Local governments in New York may regulate land use within their borders directly through their zoning codes and indirectly by adopting a variety of other statutes and regulations. There are, however, limits to their power. Municipalities, of course, must not discriminate on the basis of religion in violation of the U.S. or New York State Constitutions or other applicable federal or state laws.
That message was delivered loud and clear in a recent decision by the U.S. District Court for the Southern District of New York in a long-running court battle over a proposed rabbinical college in the Village of Pomona, in Rockland County. In Congregation Rabbinical College of Tartikov, Inc. v. Village of Pomona, No. 07-CV-6304 (KMK)(S.D.N.Y. Dec. 7, 2017), the Court, following a 10-day bench trial, ruled that the Village could not use zoning and other laws it adopted to thwart the construction of the rabbinical college and associated dormitory housing proposed in the community. In an earlier proceeding to consider the parties’ motions for summary judgment and a punitive motion for sanctions against the Village for the spoliation of evidence, the Court granted portions of each party’s motion, including the sanctions motion that resulted in an award of attorneys’ fees and costs relating to the spoliation dispute. See Congregation Rabbinical College of Tartikov, Inc. v. Village of Pomona, No. 7-2007-CV-6304 (KMK)(S.D.N.Y. 2015). For a more detailed discussion of the pre-trial motions, see Charlotte Biblow’s two-part blog post, How To Spend Over $1.5 Million (And Counting) of Taxpayer Funds Defending A Land Use Claim and Facebook Posts And Text Messages Result In Monetary And Other Sanctions Being Imposed Against A Municipality.
The case involved approximately 100 acres of land in Pomona purchased in 2004 by the Rabbinical College of Tartikov, Inc. Tartikov sought to build a “kollel” or rabbinical college on the property that would include housing for its students – all affiliated with the Orthodox Jewish community, including various sects of the Hasidic community – and the students’ families. According to Tartikov, the on-campus housing would permit students to study from 6 a.m. until 10 p.m. and also to meet their religious obligations to their families.
Tartikov and future students and faculty (collectively, the “Plaintiffs”) commenced an action in 2007 to challenge portions of three laws that Pomona adopted: an “Accreditation Law,” which defined educational institutions and dormitories; a “Dormitory Law,” which limited the size of dormitories; and a “Wetlands Law,” which established wetlands protections in the Village (collectively, the “Challenged Laws”). The Plaintiffs argued that the Challenged Laws effectively prevented the construction of Tartikov’s rabbinical college in the Village and were discriminatory and substantially burdened their religious exercise. The Village claimed that the Challenged Laws had been passed for legitimate reasons and were intended to prevent the construction of a large number of housing units for students and their families that the Village contended would overburden its infrastructure and detract from its rural character.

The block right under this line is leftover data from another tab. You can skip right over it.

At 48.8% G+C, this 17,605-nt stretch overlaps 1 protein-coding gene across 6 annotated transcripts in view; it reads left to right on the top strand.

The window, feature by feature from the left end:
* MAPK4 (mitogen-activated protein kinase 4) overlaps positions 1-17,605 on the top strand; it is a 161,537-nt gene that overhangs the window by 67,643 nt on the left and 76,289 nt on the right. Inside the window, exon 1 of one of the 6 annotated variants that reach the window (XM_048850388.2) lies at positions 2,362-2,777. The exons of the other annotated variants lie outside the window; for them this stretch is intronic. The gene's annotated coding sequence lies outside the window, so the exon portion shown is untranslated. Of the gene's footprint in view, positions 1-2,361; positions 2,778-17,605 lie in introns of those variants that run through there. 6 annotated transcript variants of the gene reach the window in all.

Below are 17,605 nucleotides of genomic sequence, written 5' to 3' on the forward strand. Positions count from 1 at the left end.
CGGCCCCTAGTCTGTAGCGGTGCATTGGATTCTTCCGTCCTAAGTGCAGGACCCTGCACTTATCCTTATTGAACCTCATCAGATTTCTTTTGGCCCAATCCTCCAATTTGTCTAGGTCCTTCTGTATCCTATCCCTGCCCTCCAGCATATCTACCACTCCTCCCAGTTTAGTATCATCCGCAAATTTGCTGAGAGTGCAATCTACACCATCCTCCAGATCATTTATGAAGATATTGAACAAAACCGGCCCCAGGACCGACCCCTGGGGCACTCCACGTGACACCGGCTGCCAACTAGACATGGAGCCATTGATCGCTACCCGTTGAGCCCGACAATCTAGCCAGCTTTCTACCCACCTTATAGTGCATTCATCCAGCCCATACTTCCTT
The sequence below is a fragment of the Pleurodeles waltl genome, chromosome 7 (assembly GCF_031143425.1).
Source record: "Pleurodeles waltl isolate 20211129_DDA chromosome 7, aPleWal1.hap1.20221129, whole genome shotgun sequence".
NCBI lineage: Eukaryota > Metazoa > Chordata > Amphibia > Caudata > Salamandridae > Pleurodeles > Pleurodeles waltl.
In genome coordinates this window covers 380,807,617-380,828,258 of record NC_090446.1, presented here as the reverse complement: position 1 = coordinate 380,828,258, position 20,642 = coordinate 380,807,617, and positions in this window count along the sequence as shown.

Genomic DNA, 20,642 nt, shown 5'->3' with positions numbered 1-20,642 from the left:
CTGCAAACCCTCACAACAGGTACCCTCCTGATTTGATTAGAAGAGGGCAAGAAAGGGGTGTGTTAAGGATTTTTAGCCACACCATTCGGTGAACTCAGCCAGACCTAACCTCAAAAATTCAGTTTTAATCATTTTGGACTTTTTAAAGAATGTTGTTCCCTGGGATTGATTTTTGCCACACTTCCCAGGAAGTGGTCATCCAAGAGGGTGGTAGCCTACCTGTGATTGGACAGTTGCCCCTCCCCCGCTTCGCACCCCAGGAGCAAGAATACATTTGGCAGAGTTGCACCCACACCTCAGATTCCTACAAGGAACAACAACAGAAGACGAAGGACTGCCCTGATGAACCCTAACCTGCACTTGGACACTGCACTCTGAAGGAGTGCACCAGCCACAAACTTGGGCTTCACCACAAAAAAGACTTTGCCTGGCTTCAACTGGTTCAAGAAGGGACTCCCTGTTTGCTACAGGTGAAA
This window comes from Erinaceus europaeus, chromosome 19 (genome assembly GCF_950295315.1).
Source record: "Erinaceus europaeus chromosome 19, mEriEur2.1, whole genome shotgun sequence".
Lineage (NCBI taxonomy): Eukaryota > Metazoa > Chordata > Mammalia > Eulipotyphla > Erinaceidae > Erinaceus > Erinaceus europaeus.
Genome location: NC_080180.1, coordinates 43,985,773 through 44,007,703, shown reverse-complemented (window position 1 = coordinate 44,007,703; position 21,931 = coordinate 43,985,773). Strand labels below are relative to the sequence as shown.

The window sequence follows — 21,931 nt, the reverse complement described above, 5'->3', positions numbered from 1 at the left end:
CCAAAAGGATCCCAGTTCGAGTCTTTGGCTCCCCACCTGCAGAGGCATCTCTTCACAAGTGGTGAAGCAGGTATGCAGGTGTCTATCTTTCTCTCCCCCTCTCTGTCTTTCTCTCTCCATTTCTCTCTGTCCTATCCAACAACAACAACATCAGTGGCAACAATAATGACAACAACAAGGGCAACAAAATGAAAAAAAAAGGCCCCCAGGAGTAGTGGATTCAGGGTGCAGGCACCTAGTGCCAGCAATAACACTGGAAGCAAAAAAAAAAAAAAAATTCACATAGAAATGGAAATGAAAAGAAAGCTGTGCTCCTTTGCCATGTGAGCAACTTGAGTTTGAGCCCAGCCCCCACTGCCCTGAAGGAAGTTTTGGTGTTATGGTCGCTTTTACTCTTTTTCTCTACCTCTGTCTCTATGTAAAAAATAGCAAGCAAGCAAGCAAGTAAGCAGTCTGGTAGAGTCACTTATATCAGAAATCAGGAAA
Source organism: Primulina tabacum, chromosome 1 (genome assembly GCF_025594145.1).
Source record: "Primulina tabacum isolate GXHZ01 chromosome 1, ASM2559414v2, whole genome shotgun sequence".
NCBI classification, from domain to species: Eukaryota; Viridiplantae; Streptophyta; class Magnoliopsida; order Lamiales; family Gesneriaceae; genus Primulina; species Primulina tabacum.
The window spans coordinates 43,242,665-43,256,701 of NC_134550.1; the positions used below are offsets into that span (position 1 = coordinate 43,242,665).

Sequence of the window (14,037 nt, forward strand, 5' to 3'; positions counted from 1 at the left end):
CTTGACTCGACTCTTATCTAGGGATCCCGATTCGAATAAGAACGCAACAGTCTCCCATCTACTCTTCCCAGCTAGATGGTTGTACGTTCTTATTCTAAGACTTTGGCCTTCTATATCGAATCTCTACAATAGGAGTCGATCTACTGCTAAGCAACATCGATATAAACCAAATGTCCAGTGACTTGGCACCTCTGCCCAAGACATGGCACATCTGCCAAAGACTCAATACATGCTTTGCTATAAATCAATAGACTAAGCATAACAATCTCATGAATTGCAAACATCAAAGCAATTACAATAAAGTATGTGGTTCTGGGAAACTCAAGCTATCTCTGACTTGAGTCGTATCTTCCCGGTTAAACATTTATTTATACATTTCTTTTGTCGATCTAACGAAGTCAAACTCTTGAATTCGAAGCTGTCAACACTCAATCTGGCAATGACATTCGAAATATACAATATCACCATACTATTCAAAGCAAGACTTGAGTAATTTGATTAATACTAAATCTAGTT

The Court ruled that the Village passed the Challenged Laws “with a discriminatory purpose.” Specifically, the Court opined that the Village enacted the Challenged Laws to prevent the spread of the Orthodox/Hasidic community within the Village, and, in certain respects, to specifically target Tartikov and the property it owned. The Court said that it based this conclusion “on the context in which the laws were adopted” and “the unsatisfactory and incredible reasons presented for their adoption.” The Court noted that a number of Village officials had made statements indicative of their prejudice towards Tartikov and Orthodox/Hasidic Jews. The Court also pointed out that members of the community expressed animus towards Orthodox/Hasidic Jews and that the Village’s Board of Trustees “acted on that animus.”
While the Court invalidated the Challenged Laws as a violation of the Plaintiffs’ First and Fourteenth Amendment rights to freely exercise their religion and equal protection of the laws, the Religious Land Use and Institutionalized Persons Act, 42 U.S.C. § 2000cc et seq., the Fair Housing Act, 42 U.S.C. 3601 et seq., as well as their right to freedom of worship under the New York Constitution, local government officials and their counsel should be guided by the Court’s critical focus on the discriminatory motives behind the Village’s adoption of these laws. The evidence cited by the Court for its conclusions and its application of that evidence to constitutional and statutory standards highlights the official and non-official actions that government officials should avoid when faced with similar circumstances.